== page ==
A California man accused by the Federal Trade Commission of participating in a subscription fraud ring is suing an alleged scheme ringleader, Jeffrey Hoyal, for $5 million in Jackson County, claiming Hoyal embezzled money.

Dennis Simpson, the plaintiff in the lawsuit, and Hoyal are two of 10 individuals accused by the FTC of deceptive trade practices in a complex scheme to sell marked-up periodical subscriptions. Responding to complaints involving hundreds of newspapers and other periodicals around the country, the FTC accused the individuals of selling subscriptions at inflated prices using deceptive mailers.

Simpson is seeking to be removed from the FTC suit in U.S. District Court and is also suing Hoyal in Jackson County Civil Court over what Simpson claims to be millions of dollars in mismanaged funds over nine years.

Simpson is seeking up to $5 million from Hoyal, alleging he breached his fiduciary duty as trustee of companies tied to the two involving dealings in local real estate and a California housing development.

According to Simpson's lawsuit, Hoyal was trustee of the Scenic Trust, based in Jackson County, which owned Reality Kats, a company founded by Simpson then sold to the trust. Reality Kats owned 43 percent of the Novato Development Company, and Simpson owned 7 percent. Simpson said Hoyal was trustee and beneficiary of the organization that owned the other half, Crater Lake Trust, and together the entities planned to purchase and develop a subdivision in Marin County, California.

Simpson claims that when Novato was sold in November 2015, only Reality Kats, belonging to Hoyal, received a $3 million promissory note. At the time of the sale, Novato had just $2,500, according to Jackson County case filings, when the year before it had more than $1 million.

"The $1,041,253 difference between the cash available to Novato on Dec. 31, 2014, and Nov. 5, 2015, cannot be supported by any bonafide business expenditure of Novato," the complaint says in part.

In a counter-motion filed Thursday, Hoyal argued that Simpson had "no valid claim against him" because Simpson was not a trustee or beneficiary of Scenic Trust, and further stated that Simpson managed Reality Kats and had full knowledge regarding the housing development's sale.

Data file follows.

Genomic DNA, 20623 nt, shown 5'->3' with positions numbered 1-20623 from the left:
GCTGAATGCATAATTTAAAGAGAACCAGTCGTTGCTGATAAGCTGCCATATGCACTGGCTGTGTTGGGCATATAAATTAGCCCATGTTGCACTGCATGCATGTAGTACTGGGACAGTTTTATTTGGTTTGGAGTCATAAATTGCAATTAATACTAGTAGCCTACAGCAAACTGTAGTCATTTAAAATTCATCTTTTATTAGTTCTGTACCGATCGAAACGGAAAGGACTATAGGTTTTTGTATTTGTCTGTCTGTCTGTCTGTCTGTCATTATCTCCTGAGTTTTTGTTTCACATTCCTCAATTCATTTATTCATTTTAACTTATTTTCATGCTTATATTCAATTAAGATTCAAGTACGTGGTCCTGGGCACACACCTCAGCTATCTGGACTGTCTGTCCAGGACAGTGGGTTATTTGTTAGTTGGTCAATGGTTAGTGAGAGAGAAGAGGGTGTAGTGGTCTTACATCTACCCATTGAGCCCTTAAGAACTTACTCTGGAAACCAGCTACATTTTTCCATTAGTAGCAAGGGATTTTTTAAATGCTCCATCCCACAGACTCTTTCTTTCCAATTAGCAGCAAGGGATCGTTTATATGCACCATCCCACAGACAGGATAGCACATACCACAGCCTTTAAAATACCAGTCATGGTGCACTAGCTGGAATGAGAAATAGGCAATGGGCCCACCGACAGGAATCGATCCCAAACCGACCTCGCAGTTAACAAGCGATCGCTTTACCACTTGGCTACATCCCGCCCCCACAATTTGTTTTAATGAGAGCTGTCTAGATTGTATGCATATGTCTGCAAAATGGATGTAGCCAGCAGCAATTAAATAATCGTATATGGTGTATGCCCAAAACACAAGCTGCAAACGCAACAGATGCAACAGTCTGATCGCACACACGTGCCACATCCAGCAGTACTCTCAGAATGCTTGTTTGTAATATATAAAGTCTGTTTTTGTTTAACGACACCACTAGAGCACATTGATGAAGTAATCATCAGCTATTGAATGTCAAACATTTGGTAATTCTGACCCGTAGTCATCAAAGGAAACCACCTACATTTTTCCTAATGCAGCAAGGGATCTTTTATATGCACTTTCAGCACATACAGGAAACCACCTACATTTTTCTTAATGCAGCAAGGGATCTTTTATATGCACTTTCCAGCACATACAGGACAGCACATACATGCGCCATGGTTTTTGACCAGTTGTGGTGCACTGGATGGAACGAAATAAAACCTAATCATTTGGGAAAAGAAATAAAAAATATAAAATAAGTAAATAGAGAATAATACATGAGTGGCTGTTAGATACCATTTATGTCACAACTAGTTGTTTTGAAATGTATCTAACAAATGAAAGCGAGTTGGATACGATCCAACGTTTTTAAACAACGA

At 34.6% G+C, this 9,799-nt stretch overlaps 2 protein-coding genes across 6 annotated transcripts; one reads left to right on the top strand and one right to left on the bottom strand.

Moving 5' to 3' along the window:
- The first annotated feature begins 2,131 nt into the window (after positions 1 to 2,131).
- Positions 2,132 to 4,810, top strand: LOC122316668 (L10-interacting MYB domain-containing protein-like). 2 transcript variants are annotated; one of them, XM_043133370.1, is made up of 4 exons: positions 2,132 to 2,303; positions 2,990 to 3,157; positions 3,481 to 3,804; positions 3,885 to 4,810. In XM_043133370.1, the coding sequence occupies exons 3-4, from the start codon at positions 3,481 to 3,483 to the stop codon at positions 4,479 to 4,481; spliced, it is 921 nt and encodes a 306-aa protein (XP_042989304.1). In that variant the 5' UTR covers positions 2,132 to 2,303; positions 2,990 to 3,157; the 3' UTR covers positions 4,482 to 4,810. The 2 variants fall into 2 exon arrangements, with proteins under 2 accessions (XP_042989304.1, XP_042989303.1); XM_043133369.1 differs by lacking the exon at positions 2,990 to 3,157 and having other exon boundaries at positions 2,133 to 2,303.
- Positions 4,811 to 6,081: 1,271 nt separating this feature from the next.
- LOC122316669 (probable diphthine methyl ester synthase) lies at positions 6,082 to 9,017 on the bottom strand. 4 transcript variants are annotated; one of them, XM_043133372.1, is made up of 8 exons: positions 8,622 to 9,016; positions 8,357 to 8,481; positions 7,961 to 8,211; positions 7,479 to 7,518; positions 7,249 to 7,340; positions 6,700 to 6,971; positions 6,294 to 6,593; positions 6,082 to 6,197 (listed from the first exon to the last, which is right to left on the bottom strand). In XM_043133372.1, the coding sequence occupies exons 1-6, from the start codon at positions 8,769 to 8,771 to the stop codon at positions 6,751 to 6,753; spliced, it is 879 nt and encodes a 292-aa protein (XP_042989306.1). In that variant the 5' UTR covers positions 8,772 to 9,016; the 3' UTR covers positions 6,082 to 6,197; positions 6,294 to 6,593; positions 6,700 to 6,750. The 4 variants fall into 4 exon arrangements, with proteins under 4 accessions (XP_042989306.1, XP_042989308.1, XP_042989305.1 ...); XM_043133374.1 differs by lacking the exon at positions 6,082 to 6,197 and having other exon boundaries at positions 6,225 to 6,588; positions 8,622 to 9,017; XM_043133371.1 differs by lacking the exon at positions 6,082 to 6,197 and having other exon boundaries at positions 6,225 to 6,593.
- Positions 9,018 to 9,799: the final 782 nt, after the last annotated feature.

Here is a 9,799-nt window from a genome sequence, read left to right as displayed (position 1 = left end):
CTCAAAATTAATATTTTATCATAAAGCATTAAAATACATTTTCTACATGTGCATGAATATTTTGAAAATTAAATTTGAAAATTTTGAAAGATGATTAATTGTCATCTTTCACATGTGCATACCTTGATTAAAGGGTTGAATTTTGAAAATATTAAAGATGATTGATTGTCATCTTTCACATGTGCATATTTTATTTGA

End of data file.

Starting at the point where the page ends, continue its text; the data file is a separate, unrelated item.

Simpson also filed in U.S. District Court a motion seeking to be removed from the suit filed by the FTC, both individually and through his work for Reality Kats, on grounds that he was only providing "a data management service" to the co-defendants in the suit. The federal suit names more than two dozen primary companies and dozens of "shell corporations," for a total of 94 defendants.

Simpson claims he's lived in San Diego since 2007, far removed from "the Oregon operation," though he also asserted the subscription companies followed the law and that the FTC suit is baseless.

"The FTC had not informed anyone that the mail pieces were unfair and deceptive even though it had ample opportunity to do so," the suit reads.

The state of Oregon, through the Attorney General's Office, reached a settlement agreement with the group in 2015 in which the participants agreed to pay $3 million to the state and up to $500,000 in restitution to Oregon victims. Despite that agreement, the participants denied any wrongdoing. Hoyal said last year that no one other than Simpson had sold subscriptions since mid-2015.

In the federal suit filed in 2016, the FTC alleged that more than 375 newspapers have sent cease-and-desist letters to the companies involved in the suit, and claimed the Oregon companies used strategies to avoid publications' detection, such as through the creation of new "shell corporations." The FTC suit also alleged the companies and individuals worked together in "complicated interrelationships" that make it difficult to pinpoint each person's role within the numerous companies. 

Hoyal has previously asserted that he worked as a mere consultant for the subscription-selling agencies. Simpson denied any involvement either individually or through his work, claiming "Reality Kats did not 'participate' in a common enterprise with any co-defendants." 

— Reach reporter Nick Morgan at 541-776-4471 or nmorgan@mailtribune.com. Follow him on Twitter at @MTCrimeBeat.